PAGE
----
Echinacea & Yarrow Tincture


Ingredients: Echinacea, Yarrow Flower, distilled water & organic plant glycerin

Echinacea purpurea is the species most often used as a natural remedy and in folk medicine. There are 9 distinct species of this plant, though only. Echinacea purpurea is considered a remedy. A couple of the other species are considered endangered so it is important not to harvest this plant without being certain of which species is being harvested.

The flowers, leaves and roots of this plant can all be used differently in natural remedies. In general, the leaves and flowers are the parts traditionally used in remedies

The proven actions of Echinacea are due to water-soluble polysaccharides. They act by sequestering the attacks of various microbes and allow the body to heal itself. Upon reaching an infected area, the polysaccharides have an immuno-stimulant effect, which results in the production of leucocytes (white blood cells). The resulting phagocytic action of the leucocytes effectively eradicates a number of infectious organisms.

Echinacea is widely used to fight infections, especially the common cold and other upper respiratory infections. The people who use echinacea to treat symptoms have the right idea. Research to date shows that echinacea probably modestly reduces cold symptoms, but it’s not clear whether it helps prevent colds from developing.

It is also used against many other infections including the flu, urinary tract infections, vaginal yeast infections, genital herpes, bloodstream infections (septicemia), gum disease, tonsillitis, streptococcus infections, syphilis, typhoid, malaria, and diphtheria.


Yarrow has traditionally been used as a tonic, anti-inflammatory, anti-spasmodic, diaphoretic, diuretic, and emmenagogic agent (stimulating blood flow in the pelvic area and uterus). It has been used for the treatment of hemorrhage, pneumonia, rheumatic pain, and wound healing in traditional Persian literature.

The modern medicinal uses for yarrow have even included treatments for malaria, hepatitis, jaundice, liver disorders, and it is known as a hepatoprotective herb (meaning, it protects the liver).

We’ve even seen yarrow used in the prevention and treatment of influenza, though there aren’t really any studies about the herb and the specific treatment of influenza.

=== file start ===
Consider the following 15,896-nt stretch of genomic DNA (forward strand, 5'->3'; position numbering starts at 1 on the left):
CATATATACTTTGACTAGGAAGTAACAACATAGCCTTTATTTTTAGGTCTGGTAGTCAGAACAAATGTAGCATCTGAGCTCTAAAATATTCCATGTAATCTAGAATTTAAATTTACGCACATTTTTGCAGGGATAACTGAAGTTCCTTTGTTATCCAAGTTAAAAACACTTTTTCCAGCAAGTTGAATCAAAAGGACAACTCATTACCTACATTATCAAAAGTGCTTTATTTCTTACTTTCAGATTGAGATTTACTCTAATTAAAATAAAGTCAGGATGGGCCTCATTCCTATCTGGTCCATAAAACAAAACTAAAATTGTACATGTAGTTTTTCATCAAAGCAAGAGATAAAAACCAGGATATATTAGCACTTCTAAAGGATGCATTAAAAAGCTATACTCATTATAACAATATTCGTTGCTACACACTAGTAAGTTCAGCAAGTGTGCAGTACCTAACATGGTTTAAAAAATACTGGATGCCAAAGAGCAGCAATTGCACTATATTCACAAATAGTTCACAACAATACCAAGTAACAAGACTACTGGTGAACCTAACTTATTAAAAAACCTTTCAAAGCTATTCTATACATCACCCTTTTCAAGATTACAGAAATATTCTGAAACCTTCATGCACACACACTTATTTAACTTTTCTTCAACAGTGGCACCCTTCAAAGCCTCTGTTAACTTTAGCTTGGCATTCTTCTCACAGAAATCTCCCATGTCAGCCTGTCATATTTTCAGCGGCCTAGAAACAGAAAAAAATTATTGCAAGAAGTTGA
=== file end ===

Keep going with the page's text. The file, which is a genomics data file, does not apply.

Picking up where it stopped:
When taken at the onset of influenza symptoms, it can greatly help ease the symptoms of influenza since it is a natural anti-catarrhal (removes excess mucous from the body) and natural fever reducer (through perspiration).

Because Yarrow is a bitter herb, it has flavonoids, which are plant-based chemicals that increase saliva and stomach acid to help improve digestion. 

Yarrow can be used as a mild sedative to reduce anxiety and promote sleep.

  • wound treatment
  • stops bleeding
  • digestive herb
  • diuretic
  • anti-inflammatory
  • anti-spasmodic
  • anti-catarrhal (removes excess mucous from the body)
  • diaphoretic (reduces fever)
  • lowers blood pressure
  • stimulates blood flow in the pelvic area (especially the uterus)
  • antimicrobial
  • used for hemorrhage
  • used for treatment in pneumonia
  • used for treatment in rheumatic pain




  • Do not take yarrow for more than 2 weeks at a time.
  • Do not take yarrow if you are pregnant, as it can cause uterine contractions and may result in a miscarriage.
  • If you are on high blood pressure medications, please note that yarrow can lower blood pressure, and therefore your regular blood pressure medications can be affected.
  • Placing yarrow on the skin can cause issues if you will be in direct sunlight afterwards.

Dosage: 1-2 droppers full once daily for adults.  Children 1 - up 1/2 dropper once daily